“Gitop” vs. “lei dawn”, etc.
Kluchmin iaka sit dawn, man iaka lei dawn (Image credit: Shutterstock)
Here’s a selection from page 46 of the “Chinook Manual” (Kamloops: 1896)…
…pi iaka mimlus, pi iaka
‘…and he died, and he’
chako mash kopa ilihi; iaka klatwa kopa
‘got put into the ground; he went’
kikuli, pi tlun son iaka gitop kopa
‘down, and in three days he rose from’
mimlus. Pi iaka klatwa kopa sahali,
‘death. And he went to heaven’
pi iaka sit dawn kopa iaka rait ST papa
‘and he sat down at the right God the father’
skukum kopa kanawi ikta; alki wiht
‘who is powerful (enough) for anything; again in the future’
iaka chako mamuk kort haws illi tilikom
‘he will come to judge the living people’
pi mimlus tilikom. Naika mamuk nawitka
‘and the dead people. I believe’
ST SS; ukuk tlus Katolik styuil,
‘the Holy Spirit is God; this good Catholic religion,’
tlus tilikom klaska mamuk hilp kanamokst;
‘the good people help each other;’
masachi chako mash; alki gitop
‘the evil get thrown away; in the future they will be risen,’
kanawi mimlus tilikom; pi ukuk klaska
‘all the dead people; and those who’
gitop kwanisim alki mitlait.
‘rise will remain forever.’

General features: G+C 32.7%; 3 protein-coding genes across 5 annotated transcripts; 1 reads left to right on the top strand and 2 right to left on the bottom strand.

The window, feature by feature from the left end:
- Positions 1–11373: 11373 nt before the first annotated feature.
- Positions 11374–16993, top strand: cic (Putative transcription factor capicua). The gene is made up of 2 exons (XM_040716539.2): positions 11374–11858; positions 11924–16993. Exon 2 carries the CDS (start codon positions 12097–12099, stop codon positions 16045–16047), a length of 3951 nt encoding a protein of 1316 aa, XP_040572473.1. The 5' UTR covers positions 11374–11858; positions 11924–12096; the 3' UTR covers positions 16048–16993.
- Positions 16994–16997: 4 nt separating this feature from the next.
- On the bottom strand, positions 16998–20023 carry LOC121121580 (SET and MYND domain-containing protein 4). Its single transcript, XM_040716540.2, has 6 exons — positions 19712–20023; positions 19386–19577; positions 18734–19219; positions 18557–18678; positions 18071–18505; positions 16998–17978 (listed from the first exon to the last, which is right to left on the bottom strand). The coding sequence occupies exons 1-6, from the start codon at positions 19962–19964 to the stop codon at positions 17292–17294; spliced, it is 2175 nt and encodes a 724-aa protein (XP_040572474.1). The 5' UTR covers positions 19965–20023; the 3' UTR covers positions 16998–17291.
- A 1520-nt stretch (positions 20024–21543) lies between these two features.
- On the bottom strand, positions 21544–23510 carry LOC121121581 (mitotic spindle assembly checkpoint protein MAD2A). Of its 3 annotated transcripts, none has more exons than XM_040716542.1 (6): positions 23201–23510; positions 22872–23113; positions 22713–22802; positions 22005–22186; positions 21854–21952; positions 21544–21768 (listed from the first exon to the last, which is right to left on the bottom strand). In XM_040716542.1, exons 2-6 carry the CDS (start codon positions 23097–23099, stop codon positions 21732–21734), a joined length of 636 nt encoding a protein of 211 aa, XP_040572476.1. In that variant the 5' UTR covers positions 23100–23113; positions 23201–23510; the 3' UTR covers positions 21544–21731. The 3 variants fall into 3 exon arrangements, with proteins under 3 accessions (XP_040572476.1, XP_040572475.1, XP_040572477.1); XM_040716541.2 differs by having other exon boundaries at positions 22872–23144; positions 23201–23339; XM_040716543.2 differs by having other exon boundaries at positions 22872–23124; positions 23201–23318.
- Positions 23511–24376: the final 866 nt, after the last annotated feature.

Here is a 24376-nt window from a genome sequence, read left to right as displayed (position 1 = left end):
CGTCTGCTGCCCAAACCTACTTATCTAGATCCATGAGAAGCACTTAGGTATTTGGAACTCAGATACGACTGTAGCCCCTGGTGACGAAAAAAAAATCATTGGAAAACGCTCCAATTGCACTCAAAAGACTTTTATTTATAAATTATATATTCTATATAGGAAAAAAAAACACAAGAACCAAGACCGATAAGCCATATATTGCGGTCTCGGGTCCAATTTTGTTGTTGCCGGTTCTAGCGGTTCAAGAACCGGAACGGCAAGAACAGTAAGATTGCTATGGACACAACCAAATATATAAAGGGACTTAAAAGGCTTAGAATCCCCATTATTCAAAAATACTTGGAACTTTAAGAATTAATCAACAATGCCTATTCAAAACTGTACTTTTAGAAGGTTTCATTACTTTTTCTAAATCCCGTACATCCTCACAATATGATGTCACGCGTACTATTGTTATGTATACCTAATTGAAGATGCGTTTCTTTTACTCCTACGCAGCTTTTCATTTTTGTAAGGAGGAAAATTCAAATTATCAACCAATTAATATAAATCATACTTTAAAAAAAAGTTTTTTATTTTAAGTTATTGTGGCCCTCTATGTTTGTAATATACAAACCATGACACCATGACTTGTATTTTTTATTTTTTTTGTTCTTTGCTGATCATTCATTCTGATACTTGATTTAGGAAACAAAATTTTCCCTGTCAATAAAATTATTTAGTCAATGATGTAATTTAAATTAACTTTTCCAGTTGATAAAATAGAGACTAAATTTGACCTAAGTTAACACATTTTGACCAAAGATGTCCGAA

And now a couple observations.
Gitop ‘to rise’ is written above as a single word, and my linguistic intuition agrees with this. Gitop is quite old on the scale of known Chinuk Wawa history, which only goes back a bit more than 200 years. It’s the only “up” loan from English. Gitop is firmly integrated into CW’s “Fluid-S” active-stative syntactic alignment, so that we see both Active iaka gitop (placing the subject first: ‘he rose’) & Stative alki gitop kanawi mimlus tilikom (placing the subject last: ‘they will be risen, all the dead people’).
Sit dawn ‘to sit, to sit down’, like the similar lei dawn ‘to lie, to lie down’ and fol dawn ‘to fall, to fall down’ in Kamloops CW, are written as two words. Again this is a view that I agree with as a linguist. These are newer in the Jargon, known only from the 1890s onwards. There’s a group of several such “down” loans in BC Jargon. Like a lot of other new borrowings from English, all of these appear to be limited to a more English-like syntax, where the subject always comes before the verb. Thus, in CW terms, the ‘down’ verbs behave like Active verbs (verbs of motion), despite their also serving as verbs of position (Stative verbs)!